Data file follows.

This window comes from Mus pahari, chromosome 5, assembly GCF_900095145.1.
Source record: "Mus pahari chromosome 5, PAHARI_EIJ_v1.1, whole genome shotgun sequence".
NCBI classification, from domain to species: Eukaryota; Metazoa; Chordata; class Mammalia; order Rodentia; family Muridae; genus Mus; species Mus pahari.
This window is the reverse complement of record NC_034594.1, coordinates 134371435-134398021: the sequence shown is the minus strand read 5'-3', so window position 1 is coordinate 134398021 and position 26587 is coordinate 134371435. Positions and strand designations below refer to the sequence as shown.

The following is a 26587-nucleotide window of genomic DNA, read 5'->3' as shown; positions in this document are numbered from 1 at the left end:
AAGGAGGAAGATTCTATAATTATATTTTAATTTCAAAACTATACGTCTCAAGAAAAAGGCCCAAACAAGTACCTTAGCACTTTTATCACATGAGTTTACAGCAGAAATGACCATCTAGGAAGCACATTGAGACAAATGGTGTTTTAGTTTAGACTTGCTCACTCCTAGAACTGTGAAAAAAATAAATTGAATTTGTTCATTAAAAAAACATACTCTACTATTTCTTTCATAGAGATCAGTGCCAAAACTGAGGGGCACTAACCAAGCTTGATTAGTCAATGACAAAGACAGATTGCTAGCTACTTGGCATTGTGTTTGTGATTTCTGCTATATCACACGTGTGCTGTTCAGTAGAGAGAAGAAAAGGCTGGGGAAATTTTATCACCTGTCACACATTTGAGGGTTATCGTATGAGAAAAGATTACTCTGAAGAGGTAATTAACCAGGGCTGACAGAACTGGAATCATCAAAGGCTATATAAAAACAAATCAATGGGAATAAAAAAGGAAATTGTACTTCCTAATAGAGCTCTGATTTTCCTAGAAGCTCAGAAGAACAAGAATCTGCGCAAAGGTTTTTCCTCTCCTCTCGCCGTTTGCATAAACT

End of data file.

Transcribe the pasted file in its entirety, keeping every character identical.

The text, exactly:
This window comes from Mus pahari, chromosome 5, assembly GCF_900095145.1.
Source record: "Mus pahari chromosome 5, PAHARI_EIJ_v1.1, whole genome shotgun sequence".
NCBI classification, from domain to species: Eukaryota; Metazoa; Chordata; class Mammalia; order Rodentia; family Muridae; genus Mus; species Mus pahari.
This window is the reverse complement of record NC_034594.1, coordinates 134371435-134398021: the sequence shown is the minus strand read 5'-3', so window position 1 is coordinate 134398021 and position 26587 is coordinate 134371435. Positions and strand designations below refer to the sequence as shown.

The following is a 26587-nucleotide window of genomic DNA, read 5'->3' as shown; positions in this document are numbered from 1 at the left end:
AAGGAGGAAGATTCTATAATTATATTTTAATTTCAAAACTATACGTCTCAAGAAAAAGGCCCAAACAAGTACCTTAGCACTTTTATCACATGAGTTTACAGCAGAAATGACCATCTAGGAAGCACATTGAGACAAATGGTGTTTTAGTTTAGACTTGCTCACTCCTAGAACTGTGAAAAAAATAAATTGAATTTGTTCATTAAAAAAACATACTCTACTATTTCTTTCATAGAGATCAGTGCCAAAACTGAGGGGCACTAACCAAGCTTGATTAGTCAATGACAAAGACAGATTGCTAGCTACTTGGCATTGTGTTTGTGATTTCTGCTATATCACACGTGTGCTGTTCAGTAGAGAGAAGAAAAGGCTGGGGAAATTTTATCACCTGTCACACATTTGAGGGTTATCGTATGAGAAAAGATTACTCTGAAGAGGTAATTAACCAGGGCTGACAGAACTGGAATCATCAAAGGCTATATAAAAACAAATCAATGGGAATAAAAAAGGAAATTGTACTTCCTAATAGAGCTCTGATTTTCCTAGAAGCTCAGAAGAACAAGAATCTGCGCAAAGGTTTTTCCTCTCCTCTCGCCGTTTGCATAAACT